Creating a boundary using travel times opens up a lot of possibilities within mySidewalk. The tool already allows you to apportion (read: visualize) data based on the custom boundaries you create, so this is another simple way you can create a boundary.
You might want to know the service boundary around a fire station or hospital based on a 15 minute travel time. Or, you might like to understand the demographics within a 5 minute bike time from your proposed new office location. You can even drop this custom boundary into a report template to leverage the knowledge that mySidewalk is putting into the platform for you.
No matter what you want to know, travel times can be a valuable way to make a boundary and we are making that easier than ever.
Use this help article to calculate:
Cycling times, or
from a single location (or point) on a map.
How are they made?
Travel times are created using a tool called Isochrones.Isochrones reflect the total area you can reach with a particular mode of transport and within a given time.
MySidewalk utilizes the isochrones plugin to pass your starting point and selections on time and mode to the Mapbox Matrix API to sample travel times in a grid pattern around the desired starting point. It then passes the results to a CONREC algorithm to interpolate geometric shapes out of these points (reference).
Basically, it's the same methodology that any GPS would use to calculate the distance from point A to point B. It makes that calculation a bunch of times (guess and check!) to identify the point that can be reached within the time frame you selected. Then it does that all the way around your selected point until it makes a shape around your chosen location!
Note: The travel times are calculated based on average travel time for that area and currently do not take into account topography.
Create a New Boundary
Travel times are a boundary within mySidewalk. You will need to create one and add it to your custom boundaries (layers) list before you can leverage it in Seek, a map or other components on reports and dashboards.
Click "Geography" in the navigation bar (icon of polygon)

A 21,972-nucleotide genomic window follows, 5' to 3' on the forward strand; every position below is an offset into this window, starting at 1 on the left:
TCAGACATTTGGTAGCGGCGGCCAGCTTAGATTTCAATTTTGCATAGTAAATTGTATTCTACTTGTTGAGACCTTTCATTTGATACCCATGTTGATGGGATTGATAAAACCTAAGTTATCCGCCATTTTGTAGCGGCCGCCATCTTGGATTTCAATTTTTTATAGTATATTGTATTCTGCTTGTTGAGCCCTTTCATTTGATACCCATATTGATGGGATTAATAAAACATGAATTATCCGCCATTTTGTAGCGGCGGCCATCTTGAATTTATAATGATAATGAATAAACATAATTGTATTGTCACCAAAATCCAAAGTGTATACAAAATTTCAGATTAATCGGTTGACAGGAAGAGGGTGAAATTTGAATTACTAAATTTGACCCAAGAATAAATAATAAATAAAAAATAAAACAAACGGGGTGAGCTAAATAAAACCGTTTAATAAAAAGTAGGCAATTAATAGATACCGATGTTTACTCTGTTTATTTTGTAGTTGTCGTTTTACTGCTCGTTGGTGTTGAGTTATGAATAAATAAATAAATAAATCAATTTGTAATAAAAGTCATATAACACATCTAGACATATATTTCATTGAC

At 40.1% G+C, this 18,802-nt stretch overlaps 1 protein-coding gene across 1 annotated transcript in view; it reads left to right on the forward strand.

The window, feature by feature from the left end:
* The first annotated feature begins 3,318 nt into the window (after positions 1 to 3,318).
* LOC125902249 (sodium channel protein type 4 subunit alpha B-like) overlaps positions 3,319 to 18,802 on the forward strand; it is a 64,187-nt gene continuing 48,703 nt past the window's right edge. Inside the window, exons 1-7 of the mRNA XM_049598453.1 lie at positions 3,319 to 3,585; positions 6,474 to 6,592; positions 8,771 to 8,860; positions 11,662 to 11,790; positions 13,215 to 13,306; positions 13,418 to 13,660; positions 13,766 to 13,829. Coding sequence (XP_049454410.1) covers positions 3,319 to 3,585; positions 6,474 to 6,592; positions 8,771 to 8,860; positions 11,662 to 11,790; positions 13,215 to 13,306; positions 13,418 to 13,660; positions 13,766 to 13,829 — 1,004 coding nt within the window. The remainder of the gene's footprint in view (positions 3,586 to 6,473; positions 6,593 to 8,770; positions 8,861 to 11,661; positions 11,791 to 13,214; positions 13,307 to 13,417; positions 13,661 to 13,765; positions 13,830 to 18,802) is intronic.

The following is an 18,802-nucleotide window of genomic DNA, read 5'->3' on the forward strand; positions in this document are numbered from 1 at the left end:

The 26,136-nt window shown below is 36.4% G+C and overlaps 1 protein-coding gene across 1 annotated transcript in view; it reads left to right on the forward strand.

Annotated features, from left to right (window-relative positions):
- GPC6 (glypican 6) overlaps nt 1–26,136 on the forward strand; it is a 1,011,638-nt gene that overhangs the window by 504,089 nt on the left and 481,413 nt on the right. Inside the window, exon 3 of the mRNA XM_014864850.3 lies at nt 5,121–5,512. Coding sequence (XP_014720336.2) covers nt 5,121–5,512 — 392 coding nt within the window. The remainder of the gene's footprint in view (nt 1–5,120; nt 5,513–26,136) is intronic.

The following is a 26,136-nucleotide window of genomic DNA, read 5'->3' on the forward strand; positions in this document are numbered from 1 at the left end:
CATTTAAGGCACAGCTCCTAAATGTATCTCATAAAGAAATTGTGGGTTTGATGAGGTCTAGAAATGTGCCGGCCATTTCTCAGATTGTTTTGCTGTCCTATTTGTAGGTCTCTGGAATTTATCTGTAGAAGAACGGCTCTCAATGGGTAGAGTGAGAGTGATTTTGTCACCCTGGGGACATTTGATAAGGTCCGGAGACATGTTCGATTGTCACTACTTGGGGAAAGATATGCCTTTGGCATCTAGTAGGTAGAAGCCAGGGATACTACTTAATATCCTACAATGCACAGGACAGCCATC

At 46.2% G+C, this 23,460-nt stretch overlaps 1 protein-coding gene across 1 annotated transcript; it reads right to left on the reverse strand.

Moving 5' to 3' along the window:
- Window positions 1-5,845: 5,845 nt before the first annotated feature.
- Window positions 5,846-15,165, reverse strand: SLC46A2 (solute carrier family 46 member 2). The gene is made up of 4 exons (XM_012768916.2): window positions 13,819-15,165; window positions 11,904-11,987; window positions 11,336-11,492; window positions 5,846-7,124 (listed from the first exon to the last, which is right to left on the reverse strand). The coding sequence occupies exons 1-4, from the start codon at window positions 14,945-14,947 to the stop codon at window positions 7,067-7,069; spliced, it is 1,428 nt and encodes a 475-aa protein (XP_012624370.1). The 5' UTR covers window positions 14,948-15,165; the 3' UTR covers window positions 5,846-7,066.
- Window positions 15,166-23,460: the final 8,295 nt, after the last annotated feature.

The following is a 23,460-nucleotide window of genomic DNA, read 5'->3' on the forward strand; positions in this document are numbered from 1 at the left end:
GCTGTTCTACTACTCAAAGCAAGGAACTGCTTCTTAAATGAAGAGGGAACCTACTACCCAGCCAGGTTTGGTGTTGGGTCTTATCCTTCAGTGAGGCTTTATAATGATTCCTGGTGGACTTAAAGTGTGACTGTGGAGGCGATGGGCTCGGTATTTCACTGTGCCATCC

Choose “Create a Travel Time Boundary”
This feature also has a technical name: Isochrones. An Isochrone is defined as “a line on a diagram or map connecting points relating to the same time or equal times.” We calculate travel times using isochrones, so we tend to use both names when referring to it!
Choose a Point
Choose a point on the map that is the starting point for the isochrone. Drag to locate the starting point you want, and click to choose. Or, enter an address in the search box to create the starting point. You can then toggle the transportation mode (driving, cycling, or walking) and radius contour (travel distance) to reflect the boundary you want to create.
Save and Manage
When you have the boundary shape you desire, choose the “Save to My Layers” button to turn this boundary into a saved asset that you can use across the mySidewalk experience. You may change the name so it’s easy to find again. After the layer is processed, a notification will appear in the bottom left corner of the tool. You can access the layer by clicking on the notification or you can always find it on the Layers management page.
Use Your New Travel Times Custom Boundary
You can now use this layer just like any other geographic shape in mySidewalk. It will appear in the custom geographies list when you go to choose a geography. This has valuable uses in many places in mySidewalk.
In Seek, you can use a custom geography to apportion mySidewalk data. This is especially useful for when you need either a handful of data points to share with someone (data request or conversational support) OR when you need a larger number of data points for a particular area or for comparison purposes. You can pick a couple of geographies and pick some data to get comparisons between them.
In Report Templates
You can use a custom geography based on travel times as the default geography in a report template. For example, drop a pin on a proposed park location and get a walking boundary around it to understand the area that the proposed location would serve. Then, save that walking boundary and use it in a population and demographics report template. This will give you an overview of the type of population that proposed park location will serve.
Maps are a great way to visualize data inside a boundary. You can create a bivariate map using crash data, vehicle data and a custom cycling boundary around a bus stop to visualize a correlation that might be there. First, you would create the boundary by dropping a pin in the travel times tool and creating a cycling boundary around the bus stop. Then you can use that boundary in a map (pick a sub-geo like census tracts) and select “Style by Data” to choose crash data. Once you have chosen a first dataset, you can toggle on “Bivariate Mode” and select vehicle ownership information for your second dataset. This map can be published or copied to a report to share your findings with others.